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2 ‘senior’ IS leaders killed in Iraq – Fears of DAESH comeback linger in Falluja

WASHINGTON, July 2, (Agencies): A coalition air strike near the Islamic State bastion of Mosul in Iraq has killed two of the jihadist group’s senior military leaders, the Pentagon said Friday. “Coalition forces conducted an air strike against two ISIL senior military commanders on June 25 near Mosul, Iraq, resulting in their deaths,” Pentagon press secretary Peter Cook said in a statement, using an acronym for the IS group.

“The precision strike killed Basim Muhammad Ahmad Sultan al-Bajari, ISIL’s deputy minister of war, and Hatim Talib al-Hamduni, an ISIL military commander in Mosul.” Cook said al-Bajari was a former al-Qaeda member who joined the IS group and oversaw the June 2014 offensive to capture Mosul. He “also led the ISIL Jaysh al-Dabiq battalion known for using vehicle-borne IEDs (homemade bombs), suicide bombers and mustard gas in its attacks.”

Al-Hamduni was a military commander in Mosul and the head of military police in the region, Cook said. Mosul is Iraq’s second-largest city and became the IS group’s de facto Iraq capital. Iraqi security forces have in recent weeks made significant progress against the IS group, including the recapture of the city of Falluja this month. Attention is now shifting to Mosul, where a battle to liberate the city is expected to unfold in the coming months.

“Removing these terrorist leaders from the battlefield shapes the environment for Iraqi forces to ultimately liberate Mosul with support from the international coalition,” Cook said.

Advancing
Meanwhile, clumps of hair from hastily shaven beards littered floors and filled wastebaskets in houses in the Iraqi city of Falluja’s western neighborhood, a dense block of low-rise homes that were the Islamic State militants’ last stand before they largely fled, melting into the sprawling Anbar desert in the face of advancing Iraqi ground forces. Iraqi officers said they bombed convoys of fleeing militants this week, destroying dozens of vehicles and purportedly killing scores of IS fighters.

But the way IS abandoned the longheld urban stronghold also underscores the group’s ability to adapt and regroup, long after defeat on the battlefield. In the city’s Julan neighborhood, Iraqi Cpl. Sahar Najim kicked through the refuse of facial hair with his boot, saying that he has seen similar scenes in other cities and towns retaken from IS. As the militants realize they are losing, they quickly shave off their beards to disguise themselves and escape among fleeing civilians, he said.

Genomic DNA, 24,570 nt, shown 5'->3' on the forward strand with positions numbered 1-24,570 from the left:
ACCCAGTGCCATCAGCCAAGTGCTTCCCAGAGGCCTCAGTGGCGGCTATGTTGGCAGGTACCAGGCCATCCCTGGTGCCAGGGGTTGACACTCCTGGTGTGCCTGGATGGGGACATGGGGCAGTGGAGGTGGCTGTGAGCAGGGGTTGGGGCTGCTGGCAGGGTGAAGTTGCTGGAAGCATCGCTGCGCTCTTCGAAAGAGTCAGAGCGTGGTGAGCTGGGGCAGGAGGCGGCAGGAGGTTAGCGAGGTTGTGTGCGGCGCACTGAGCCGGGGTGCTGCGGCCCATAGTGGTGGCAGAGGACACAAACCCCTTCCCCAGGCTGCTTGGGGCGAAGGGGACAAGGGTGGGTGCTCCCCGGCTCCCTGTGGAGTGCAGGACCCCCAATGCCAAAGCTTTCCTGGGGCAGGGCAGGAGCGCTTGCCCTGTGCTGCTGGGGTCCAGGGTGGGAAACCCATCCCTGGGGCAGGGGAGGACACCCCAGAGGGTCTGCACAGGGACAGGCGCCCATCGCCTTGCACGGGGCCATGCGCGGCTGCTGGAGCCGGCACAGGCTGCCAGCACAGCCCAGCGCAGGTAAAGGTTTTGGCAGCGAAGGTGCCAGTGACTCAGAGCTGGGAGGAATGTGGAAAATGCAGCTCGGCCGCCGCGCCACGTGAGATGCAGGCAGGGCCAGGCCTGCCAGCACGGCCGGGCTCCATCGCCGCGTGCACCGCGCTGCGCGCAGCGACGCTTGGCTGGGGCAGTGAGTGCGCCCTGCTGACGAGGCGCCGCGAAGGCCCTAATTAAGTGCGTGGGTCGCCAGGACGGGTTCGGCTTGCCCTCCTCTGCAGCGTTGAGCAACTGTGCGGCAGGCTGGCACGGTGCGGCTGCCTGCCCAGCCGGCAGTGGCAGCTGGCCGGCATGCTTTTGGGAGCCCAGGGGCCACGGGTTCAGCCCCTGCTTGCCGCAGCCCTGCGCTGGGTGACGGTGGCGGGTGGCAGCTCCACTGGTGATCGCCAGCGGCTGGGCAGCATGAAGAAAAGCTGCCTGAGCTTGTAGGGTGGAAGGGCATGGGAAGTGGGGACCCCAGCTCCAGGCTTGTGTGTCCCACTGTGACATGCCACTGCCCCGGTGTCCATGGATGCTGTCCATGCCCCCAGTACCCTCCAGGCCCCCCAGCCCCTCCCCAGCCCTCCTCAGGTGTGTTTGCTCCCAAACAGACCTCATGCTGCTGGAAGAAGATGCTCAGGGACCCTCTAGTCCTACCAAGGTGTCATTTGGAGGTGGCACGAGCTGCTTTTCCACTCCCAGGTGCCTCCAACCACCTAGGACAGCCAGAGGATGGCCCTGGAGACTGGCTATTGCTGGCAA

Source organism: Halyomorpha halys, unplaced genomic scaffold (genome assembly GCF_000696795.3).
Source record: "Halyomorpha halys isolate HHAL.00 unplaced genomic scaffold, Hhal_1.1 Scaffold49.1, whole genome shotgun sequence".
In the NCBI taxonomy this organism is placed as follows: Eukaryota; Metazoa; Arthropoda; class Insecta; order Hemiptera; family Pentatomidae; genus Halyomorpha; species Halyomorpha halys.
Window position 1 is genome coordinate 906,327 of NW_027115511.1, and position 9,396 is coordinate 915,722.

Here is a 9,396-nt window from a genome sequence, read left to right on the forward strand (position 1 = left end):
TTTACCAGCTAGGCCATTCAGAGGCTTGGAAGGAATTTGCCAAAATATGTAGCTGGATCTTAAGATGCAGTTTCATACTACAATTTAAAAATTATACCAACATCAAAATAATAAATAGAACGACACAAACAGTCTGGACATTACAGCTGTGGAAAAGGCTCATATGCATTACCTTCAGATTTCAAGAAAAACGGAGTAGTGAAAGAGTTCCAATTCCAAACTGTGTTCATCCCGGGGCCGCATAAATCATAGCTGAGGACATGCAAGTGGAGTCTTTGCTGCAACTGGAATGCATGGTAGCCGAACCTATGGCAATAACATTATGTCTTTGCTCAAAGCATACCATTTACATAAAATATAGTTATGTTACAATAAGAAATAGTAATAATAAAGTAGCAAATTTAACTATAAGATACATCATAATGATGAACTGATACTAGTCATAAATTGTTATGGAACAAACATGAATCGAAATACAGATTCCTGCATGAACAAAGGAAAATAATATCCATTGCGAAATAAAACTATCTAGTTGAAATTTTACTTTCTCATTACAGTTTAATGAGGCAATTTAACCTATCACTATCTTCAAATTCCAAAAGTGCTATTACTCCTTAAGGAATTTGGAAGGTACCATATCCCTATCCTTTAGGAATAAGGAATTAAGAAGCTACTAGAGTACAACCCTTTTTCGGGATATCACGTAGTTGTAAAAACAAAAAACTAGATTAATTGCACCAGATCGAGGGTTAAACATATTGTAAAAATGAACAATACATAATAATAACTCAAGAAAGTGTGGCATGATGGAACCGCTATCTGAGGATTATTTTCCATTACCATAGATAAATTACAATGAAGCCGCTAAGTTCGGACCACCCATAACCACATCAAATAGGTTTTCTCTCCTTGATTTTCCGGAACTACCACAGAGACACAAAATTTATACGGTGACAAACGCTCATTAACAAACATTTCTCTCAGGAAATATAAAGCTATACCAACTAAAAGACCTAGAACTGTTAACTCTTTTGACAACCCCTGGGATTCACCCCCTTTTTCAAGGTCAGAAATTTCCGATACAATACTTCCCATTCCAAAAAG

Losing Falluja, 65 kilometers (40 miles) west of Baghdad, was a huge blow to the Sunni militant group, depriving it of bomb-making facilities, a safe haven for training recruits and sources of income through taxing the local population. To the east, in the city’s industrial neighborhood, dozens of car repair shops had been converted into car bomb factories. A garage still advertising Toyota car repairs was stocked with plastic jugs filled with chemicals. Iraqi forces declared Falluja fully liberated on Sunday, after government troops routed the remaining IS fighters from the city’s north and west under the close cover of US-led coalition airstrikes.

The battle, which began May 22, was the latest in a string of territorial defeats for IS in Iraq over the past year. At the height of the group’s power, in 2014, IS rendered nearly a third of the country out of government control, having blitzed across large swaths of the north and west and capturing Iraq’s second- largest city of Mosul. Now, it’s estimated to control only 14 percent of Iraqi territory, according to the office of Iraq’s prime minister.

More than 500 IS fighters managed to flee Falluja throughout the five-week offensive, an Iraqi officer told The Associated Press on Thursday. Earlier this year, more than 1,000 IS fighters were estimated to have fled the operation that retook Ramadi, the Anbar provincial capital.

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